“The pandemic is not over yet”

Brazilian nurse speaks out against closure of COVID hospital and firing of 300 employees

The government of Para, a state in the north of Brazil, announced last week the closure of two centers for the treatment of COVID-19. Both the Castelo dos Sonhos Hospital and the Castanhal Regional Hospital had just been opened between June and July, and now have suddenly shut down.

The approximately 300 workers at the Castanhal Regional Hospital carried out a protest last Thursday just after receiving the news that they were all fired by the company contracted to manage the unit. They demanded their jobs back and the payment of two months of overdue salaries.

The World Socialist Web Site spoke with Gleyce Cristina, one of the nurses who led Thursday’s protest, which was organized independently by the workers. A picture of Gleyce holding up a placard reading “yesterday we were heroes, today we were fired” was shared hundreds of times on social media.

Gleyce told the WSWS that she and her colleagues were hired in June, about a month after the state government acknowledged the total collapse of Para’s health care system. Castanhal, a city of about 200,000 inhabitants in the northeast of the state, was one of the focal points of that collapse.

“The [Castanhal Regional Hospital] has been under construction for over 10 years,” Gleyce said. “Only after many people insisted, after many died, they inaugurated the fourth floor for COVID.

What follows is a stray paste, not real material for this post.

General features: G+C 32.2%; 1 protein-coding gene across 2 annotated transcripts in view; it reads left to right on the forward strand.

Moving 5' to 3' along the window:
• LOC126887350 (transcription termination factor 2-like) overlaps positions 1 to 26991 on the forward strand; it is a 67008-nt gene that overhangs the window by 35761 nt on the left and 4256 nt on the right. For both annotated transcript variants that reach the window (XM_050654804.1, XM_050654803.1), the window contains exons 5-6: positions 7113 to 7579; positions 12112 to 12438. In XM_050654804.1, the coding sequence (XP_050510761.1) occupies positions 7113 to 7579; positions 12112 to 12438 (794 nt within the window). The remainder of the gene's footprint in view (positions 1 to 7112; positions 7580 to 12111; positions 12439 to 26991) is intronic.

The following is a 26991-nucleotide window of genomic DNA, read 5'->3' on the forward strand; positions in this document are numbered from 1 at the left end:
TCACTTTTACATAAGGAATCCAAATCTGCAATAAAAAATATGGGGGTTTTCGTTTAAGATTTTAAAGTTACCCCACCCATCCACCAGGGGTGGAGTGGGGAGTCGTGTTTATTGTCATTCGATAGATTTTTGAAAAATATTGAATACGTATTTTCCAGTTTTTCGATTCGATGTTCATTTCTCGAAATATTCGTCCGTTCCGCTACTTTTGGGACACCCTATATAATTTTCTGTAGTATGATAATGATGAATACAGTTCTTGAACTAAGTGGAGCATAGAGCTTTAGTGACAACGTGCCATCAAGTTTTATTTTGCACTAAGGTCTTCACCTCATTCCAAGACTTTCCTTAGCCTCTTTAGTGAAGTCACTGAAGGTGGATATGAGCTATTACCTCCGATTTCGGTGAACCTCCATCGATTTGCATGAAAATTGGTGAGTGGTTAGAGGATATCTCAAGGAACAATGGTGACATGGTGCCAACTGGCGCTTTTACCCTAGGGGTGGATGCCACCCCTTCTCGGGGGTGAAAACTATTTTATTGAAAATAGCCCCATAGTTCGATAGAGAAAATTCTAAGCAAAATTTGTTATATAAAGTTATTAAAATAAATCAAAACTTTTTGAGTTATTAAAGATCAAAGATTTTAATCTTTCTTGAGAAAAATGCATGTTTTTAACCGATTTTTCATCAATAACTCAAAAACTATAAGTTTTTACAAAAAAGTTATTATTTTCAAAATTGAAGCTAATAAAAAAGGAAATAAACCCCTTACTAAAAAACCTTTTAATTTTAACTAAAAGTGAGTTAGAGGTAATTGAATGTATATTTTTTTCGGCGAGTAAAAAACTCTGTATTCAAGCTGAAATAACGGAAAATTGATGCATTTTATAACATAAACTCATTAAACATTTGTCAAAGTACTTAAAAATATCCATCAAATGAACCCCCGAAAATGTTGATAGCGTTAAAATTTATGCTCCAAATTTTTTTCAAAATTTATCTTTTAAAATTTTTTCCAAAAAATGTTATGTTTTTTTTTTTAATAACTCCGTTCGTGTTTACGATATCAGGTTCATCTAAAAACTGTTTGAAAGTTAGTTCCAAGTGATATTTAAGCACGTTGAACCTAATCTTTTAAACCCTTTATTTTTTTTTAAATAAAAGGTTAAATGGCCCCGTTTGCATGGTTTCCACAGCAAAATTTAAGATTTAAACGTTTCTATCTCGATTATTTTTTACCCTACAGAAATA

“As soon as it opened the situation was very critical. They gave a time period until December for the operation of the unit as a COVID center. We are in October and it is already being closed. But the pandemic is not over yet.”

She warned of the still alarming situation of the COVID-19 pandemic in Brazil, which already has more than 5.2 million confirmed cases and more than 150,000 deaths. About 500 Brazilians continue to die every day from the disease.

“While the hospital was open, people kept coming,” she said. “There were always patients. There was a patient there that said that the disease had just arrived in her city.”

The Secretary of Health of Belém (Sesma), has published recent data that points to a terrifying growth in the number of suspected COVID-19 cases in the state capital. Between October 12 and 16, hospitals registered a 112 percent increase in cases of acute respiratory syndrome.

But Gleyce’s stance toward the pandemic is radically opposed to that of the government of Para, led by Helder Barbalho of the Brazilian Democratic Movement (MDB). Explaining the reasons for the closure of the hospitals, the state health secretary Romulo Gomes declared: “We take into consideration the yellow flag zone in which these units are located.”

This measure is part of the irresponsible and homicidal policy of the Para government and the entire Brazilian ruling class. Barbalho has since September authorized the reopening of schools in Para and is now trying to force the return of in-person classes in state public schools, facing resistance from educators. Gleyce firmly opposes the reopening of schools: “Not even we in the health sector have vaccines, it is too early to do so.”

There is another factor behind the closure of the health care units. The government of Barbalho is under federal investigation for the diversion of health care resources, which intensified during the COVID-19 pandemic. This directly involves the contracting of so-called social organizations to manage public hospitals, like the one in Castanhal.